Chain stores discount a town’s true worth
Glasgow, Mont., is a far cry and a long drive from the mountainous western portion of a state that draws its name from the Spanish word montana. I know that because I recently drove to Glasgow, a town of 3,253 that rests in a flat region of northeastern Montana and serves as the county seat of the aptly named Valley County.
My wife and I visited Glasgow shortly after our 23-year-old daughter moved there to spend a year working as an Americorps volunteer at the Women’s Resource Center. Since no interstates go north there, we drove on two-lane highways for all but 55 miles of the 440-mile trip from our home in Rapid City, S.D. For the last 400 miles of the journey, no vehicle showed up in the rearview mirror — not even one — even on the 25 miles of interstate in Montana.
Our daughter had called us a couple of days after arriving in town to prepare us for where she’d landed. "They have a McDonald’s, a Dairy Queen and an Albertsons grocery store," she explained, "but no Wal-Mart. It’s 200 miles to the nearest K-Mart. But they do have a Pamida."
That’s how many of us who live in rural areas characterize a town and maybe even judge its worth. We tote up the chains that have located there. I now think this tells us next to nothing, because it merely tells how a place is just like any other place scattered around the country. It doesn’t tell us what makes a town unique or odd or beautiful.
Before we visited Glasgow, my folks called from their home in suburban Chicago, where I grew up. (My hometown happens to be home of the first McDonald’s drive-in.) They asked for news of their granddaughter’s move and new location.
I tried not to say it, but I ended up repeating, "They even have a McDonald’s." Then I went on to list the other chains that were there. I felt terrible, but I really didn’t know what else to say. The statements served as a kind of cultural shorthand.
Even in the rural reaches of our country, the world of advertising and the corporations have so saturated our minds with their products and logos that we find it difficult to define our existence apart from them. It takes effort to see a place and the people who have settled there for who they are in their own frame of reference. But to do otherwise is to show a form of bias that writer Wendell Berry calls a "prejudice against country people."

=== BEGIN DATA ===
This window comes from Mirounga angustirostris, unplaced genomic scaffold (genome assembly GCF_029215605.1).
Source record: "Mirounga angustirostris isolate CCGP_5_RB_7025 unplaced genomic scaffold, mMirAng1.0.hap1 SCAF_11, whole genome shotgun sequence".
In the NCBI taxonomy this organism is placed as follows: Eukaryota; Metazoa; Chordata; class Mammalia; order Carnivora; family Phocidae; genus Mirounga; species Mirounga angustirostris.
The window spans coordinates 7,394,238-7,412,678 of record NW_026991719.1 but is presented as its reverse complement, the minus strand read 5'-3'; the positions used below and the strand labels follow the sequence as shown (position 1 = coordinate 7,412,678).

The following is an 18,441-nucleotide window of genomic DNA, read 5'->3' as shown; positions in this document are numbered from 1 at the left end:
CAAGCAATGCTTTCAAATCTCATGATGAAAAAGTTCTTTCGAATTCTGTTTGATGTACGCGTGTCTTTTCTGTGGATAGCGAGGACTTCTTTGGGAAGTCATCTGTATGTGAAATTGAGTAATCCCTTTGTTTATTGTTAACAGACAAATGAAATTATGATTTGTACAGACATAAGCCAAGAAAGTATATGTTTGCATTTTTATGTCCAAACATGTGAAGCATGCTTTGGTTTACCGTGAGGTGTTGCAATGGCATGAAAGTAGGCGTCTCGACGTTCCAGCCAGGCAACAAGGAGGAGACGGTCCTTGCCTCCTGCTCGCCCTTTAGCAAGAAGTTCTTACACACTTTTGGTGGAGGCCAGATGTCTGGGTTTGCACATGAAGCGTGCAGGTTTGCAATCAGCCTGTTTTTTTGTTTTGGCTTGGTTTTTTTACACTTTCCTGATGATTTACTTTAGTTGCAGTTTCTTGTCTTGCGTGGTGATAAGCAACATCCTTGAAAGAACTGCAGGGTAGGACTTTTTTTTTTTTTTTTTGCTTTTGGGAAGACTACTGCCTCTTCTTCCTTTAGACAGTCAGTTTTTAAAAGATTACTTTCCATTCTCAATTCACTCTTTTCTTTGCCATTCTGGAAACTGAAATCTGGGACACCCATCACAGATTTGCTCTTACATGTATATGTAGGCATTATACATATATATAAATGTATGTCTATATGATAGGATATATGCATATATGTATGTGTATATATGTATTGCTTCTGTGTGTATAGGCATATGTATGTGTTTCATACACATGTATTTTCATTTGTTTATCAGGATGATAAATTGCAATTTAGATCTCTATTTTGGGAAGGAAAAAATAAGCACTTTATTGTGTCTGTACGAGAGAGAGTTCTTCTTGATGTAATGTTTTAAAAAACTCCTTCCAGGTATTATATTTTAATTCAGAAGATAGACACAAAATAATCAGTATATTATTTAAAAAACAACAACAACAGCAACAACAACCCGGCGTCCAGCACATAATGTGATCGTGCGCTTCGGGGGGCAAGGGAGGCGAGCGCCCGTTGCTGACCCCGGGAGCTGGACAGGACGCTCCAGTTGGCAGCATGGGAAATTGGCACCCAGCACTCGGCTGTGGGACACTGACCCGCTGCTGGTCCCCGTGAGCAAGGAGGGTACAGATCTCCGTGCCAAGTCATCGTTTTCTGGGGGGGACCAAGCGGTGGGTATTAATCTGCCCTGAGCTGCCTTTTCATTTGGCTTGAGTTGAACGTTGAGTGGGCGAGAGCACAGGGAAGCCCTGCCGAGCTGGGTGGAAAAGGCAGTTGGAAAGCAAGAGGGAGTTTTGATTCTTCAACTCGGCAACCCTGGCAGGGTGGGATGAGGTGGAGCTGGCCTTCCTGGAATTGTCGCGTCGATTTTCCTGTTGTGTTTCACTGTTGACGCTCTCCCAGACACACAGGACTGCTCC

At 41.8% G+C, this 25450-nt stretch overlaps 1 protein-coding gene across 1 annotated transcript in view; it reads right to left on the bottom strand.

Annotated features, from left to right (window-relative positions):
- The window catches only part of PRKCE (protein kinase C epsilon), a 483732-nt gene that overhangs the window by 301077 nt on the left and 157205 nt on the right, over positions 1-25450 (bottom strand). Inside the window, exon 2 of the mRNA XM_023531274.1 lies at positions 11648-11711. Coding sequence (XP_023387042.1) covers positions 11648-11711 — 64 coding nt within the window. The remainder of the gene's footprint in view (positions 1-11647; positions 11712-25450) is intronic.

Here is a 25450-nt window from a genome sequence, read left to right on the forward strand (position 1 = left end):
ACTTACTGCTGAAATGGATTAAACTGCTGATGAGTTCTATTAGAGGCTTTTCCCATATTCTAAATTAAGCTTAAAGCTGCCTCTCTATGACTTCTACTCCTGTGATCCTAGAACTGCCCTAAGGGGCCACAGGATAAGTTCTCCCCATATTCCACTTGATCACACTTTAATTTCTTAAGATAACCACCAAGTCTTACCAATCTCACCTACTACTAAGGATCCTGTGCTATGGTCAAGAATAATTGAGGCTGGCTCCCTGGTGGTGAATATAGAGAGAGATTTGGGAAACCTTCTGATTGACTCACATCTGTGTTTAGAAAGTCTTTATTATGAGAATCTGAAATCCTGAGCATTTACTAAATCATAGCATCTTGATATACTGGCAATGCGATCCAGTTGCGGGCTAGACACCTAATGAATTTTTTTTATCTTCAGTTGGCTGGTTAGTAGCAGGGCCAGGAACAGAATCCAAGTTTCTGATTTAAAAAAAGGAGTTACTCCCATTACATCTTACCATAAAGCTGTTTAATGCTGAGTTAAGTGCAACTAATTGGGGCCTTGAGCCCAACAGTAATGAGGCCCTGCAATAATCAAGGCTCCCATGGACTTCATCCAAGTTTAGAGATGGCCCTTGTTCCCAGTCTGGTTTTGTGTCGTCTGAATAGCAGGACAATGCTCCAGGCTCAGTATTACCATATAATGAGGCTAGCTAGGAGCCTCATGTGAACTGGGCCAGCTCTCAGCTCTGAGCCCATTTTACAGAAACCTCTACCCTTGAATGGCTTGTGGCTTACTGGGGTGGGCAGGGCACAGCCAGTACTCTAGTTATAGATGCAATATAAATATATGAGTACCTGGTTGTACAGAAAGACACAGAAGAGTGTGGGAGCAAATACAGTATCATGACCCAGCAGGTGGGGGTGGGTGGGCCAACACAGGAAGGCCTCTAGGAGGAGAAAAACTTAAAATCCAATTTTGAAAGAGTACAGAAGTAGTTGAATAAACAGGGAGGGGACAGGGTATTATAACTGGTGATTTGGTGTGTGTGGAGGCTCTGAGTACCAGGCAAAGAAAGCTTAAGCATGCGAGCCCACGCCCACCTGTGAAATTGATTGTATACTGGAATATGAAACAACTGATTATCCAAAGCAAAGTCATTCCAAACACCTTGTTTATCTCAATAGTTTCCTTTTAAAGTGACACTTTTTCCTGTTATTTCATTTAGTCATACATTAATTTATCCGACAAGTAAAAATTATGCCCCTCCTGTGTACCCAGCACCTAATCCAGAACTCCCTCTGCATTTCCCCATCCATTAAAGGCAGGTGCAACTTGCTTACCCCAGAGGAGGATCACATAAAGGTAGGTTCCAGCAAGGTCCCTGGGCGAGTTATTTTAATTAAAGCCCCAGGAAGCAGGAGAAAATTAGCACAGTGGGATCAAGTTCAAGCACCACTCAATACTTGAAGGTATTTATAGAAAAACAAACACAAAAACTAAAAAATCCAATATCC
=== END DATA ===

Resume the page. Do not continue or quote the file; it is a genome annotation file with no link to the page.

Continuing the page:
Now that I’ve visited Glasgow myself, I’ve discovered several ways to describe where my daughter lives. I talk about the town’s remoteness and its broad valley, and I sometimes say that St. Matthew’s, the Episcopal Church which my daughter attends, is full of "Markles." That’s the name of a family that’s been in the area for generations and which owns, among other things, a furniture store called Markles. It is celebrating its 100th year of business.
I make sure they know that the priest at St. Matthew’s is also an orthopedic surgeon at the local hospital. He decided he wanted to go into the ministry and now does both jobs — not an unusual phenomenon in small towns.
They might also want to know that the chief of police called the Women’s Resource Center where my daughter works to say someone had reported a vehicle with South Dakota plates regularly parked there, and to inform that owner that state law requires new residents to get Montana plates within 30 days of moving to the state. And I pass on the tip my daughter received from a member of St. Matthew’s to check out the huge portions of the walleye special served on Fridays at Sam’s Supper Club.
As corporate America spreads like creeping jenny to choke out the character of rural America, it is up to us to remain alert to what lies beneath the chain-store veneer of the places we live. We need to resist the siren’s call, amplified by advertising and designed to lure us to the chains that promise us rock-bottom prices, in place of personal concern and lasting relationships. We can seek out and support the things that make a place distinctively local. I did, and I can tell you, the walleye was phenomenal.